For HSDPA transmission, RX data processor 726 further provides the status of each received HARQ packet (i.e., received correctly or erased) to a controller 730. For each received HARQ packet, controller 730 provides either an ACK if the packet was decoded correctly or a NAK if the packet was decoded in error.

On the uplink, data for the uplink DPCH, pilot data, and feedback information are processed (e.g., formatted, encoded, and so on) by a transmit (TX) data processor 742, further processed (e.g., channelized, scrambled, and so on) by a modulator (MOD) 744, and conditioned (e.g., converted to analog signals, amplified, filtered, and frequency upconverted) by a transmitter unit 746 to provide an uplink signal. The data processing for the uplink is described by the W-CDMA standard documents. The uplink signal is routed through duplexer 714 and transmitted via antenna 712 to one or more Node Bs 104.

Referring back to FIG. 6, at Node B 104, the uplink signal is received by antenna 624, routed through duplexer 622, and provided to a receiver unit 628. Receiver unit 628 conditions (e.g., frequency downconverts, filters, and amplifies) the received signal and further digitizes the conditioned signal to provide a stream of samples.

In the embodiment shown in FIG. 6, node B 104 includes a number of channel processors 630 a through 630 n. Each channel processor 630 may be assigned to process the sample steam for one UE to recover the data and feedback information transmitted on the uplink by the assigned UE. Each channel processor 630 includes a (1) demodulator 632 that processes (e.g., descrambles, channelizes, and so on) the samples to provide symbols, and (2) a RX data processor 634 that further processes the symbols to provide the decoded data for the assigned UE.

In an embodiment, the pilot symbols received from the UEs are provided by demodulator 632 to a signal quality estimator 650, which estimates the SNR of the transmissions on the uplink DPCH. The SNR for a given channel can be estimated using various techniques, such as those described in U.S Pat. Nos. 6,097,972, 5,903,554, 5,056,109, and 5,265,119.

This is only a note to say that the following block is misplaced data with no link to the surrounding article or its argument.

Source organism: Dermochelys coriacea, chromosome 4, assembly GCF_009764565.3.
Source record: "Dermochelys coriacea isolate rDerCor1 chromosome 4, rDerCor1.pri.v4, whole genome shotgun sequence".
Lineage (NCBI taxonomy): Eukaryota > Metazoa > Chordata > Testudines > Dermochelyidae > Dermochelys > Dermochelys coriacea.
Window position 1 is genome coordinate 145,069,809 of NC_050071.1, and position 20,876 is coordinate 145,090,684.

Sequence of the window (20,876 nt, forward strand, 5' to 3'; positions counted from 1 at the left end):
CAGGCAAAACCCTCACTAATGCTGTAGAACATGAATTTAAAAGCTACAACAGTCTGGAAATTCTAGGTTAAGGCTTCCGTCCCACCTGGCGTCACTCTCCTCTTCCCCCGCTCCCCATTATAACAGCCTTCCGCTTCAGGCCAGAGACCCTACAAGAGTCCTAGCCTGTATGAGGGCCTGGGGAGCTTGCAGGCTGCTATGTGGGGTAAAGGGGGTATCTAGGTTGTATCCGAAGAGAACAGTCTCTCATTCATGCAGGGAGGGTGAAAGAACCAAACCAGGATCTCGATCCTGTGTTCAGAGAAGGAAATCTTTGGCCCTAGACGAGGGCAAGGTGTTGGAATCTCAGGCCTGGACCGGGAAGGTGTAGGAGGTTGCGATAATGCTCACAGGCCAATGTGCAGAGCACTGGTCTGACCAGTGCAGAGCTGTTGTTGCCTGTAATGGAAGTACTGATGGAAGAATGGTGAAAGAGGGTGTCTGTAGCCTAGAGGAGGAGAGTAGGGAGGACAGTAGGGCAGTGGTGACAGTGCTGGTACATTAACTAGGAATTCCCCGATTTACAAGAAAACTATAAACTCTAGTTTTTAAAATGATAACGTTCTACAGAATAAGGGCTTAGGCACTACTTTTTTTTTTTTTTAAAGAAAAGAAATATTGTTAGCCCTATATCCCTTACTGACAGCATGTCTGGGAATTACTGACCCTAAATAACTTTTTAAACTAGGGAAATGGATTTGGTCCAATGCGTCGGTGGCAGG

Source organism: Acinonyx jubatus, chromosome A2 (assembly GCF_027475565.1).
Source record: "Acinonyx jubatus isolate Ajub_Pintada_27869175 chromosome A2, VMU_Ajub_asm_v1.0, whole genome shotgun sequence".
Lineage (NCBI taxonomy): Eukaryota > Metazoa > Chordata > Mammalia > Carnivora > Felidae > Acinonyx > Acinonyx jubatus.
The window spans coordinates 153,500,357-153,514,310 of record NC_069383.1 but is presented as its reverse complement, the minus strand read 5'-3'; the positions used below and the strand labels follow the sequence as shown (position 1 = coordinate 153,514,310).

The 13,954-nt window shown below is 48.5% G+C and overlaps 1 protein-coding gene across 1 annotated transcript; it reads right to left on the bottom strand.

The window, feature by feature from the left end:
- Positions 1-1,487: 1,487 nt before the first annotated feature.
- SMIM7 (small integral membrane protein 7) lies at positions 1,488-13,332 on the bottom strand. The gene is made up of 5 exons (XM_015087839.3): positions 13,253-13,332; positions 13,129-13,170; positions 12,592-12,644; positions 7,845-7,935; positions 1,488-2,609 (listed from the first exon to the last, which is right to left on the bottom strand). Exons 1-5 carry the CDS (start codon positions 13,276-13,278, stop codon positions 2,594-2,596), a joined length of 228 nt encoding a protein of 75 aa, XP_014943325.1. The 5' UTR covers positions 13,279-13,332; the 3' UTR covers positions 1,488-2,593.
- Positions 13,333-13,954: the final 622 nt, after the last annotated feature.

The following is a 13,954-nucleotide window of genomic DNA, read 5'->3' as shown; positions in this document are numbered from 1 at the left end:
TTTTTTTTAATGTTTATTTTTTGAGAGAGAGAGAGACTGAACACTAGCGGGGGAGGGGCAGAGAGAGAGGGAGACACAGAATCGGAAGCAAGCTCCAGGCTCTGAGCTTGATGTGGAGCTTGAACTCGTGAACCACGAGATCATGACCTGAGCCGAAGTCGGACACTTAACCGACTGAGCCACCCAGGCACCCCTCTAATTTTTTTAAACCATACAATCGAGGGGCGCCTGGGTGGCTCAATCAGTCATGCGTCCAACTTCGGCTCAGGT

For each UE designated to receive HSDPA transmission, the received SNR for the uplink DPCH is compared against the SNR threshold. The same SNR threshold may be used for all UEs, or different SNR thresholds may be used for each UE. For each UE, signal quality estimator 650 compares the received SNR to the SNR threshold and provides a link imbalance (LI) indicator, which may be determined as described in FIG. 4. The LI indicator is used to note whether or not the UE has been categorized as one potentially experiencing link imbalance.

Controller 640 receives the LI indicator for each UE receiving HSDPA transmission and determines whether or not to perform the 3-way handshake. Controller 640 also receives the ACK/NAK detected by RX data processor 634. If 3-way handshake is to be performed, then controller 640 directs the transmission of another HARQ packet on the HS-DSCH and the associated signaling on the HS-SCCH to the UE. The content of the HARQ packet is dependent on various factors, as described above, and the signaling on the HS-SCCH has the New Data indicator set based on the detected ACK/NAK.

Controllers 640 and 730 control the processing at the Node B and the UE, respectively. Each controller may also be designed to implement all or a portion of the process to mitigate link imbalance. Program codes and data required by controllers 640 and 730 may be stored in memory units 642 and 732, respectively.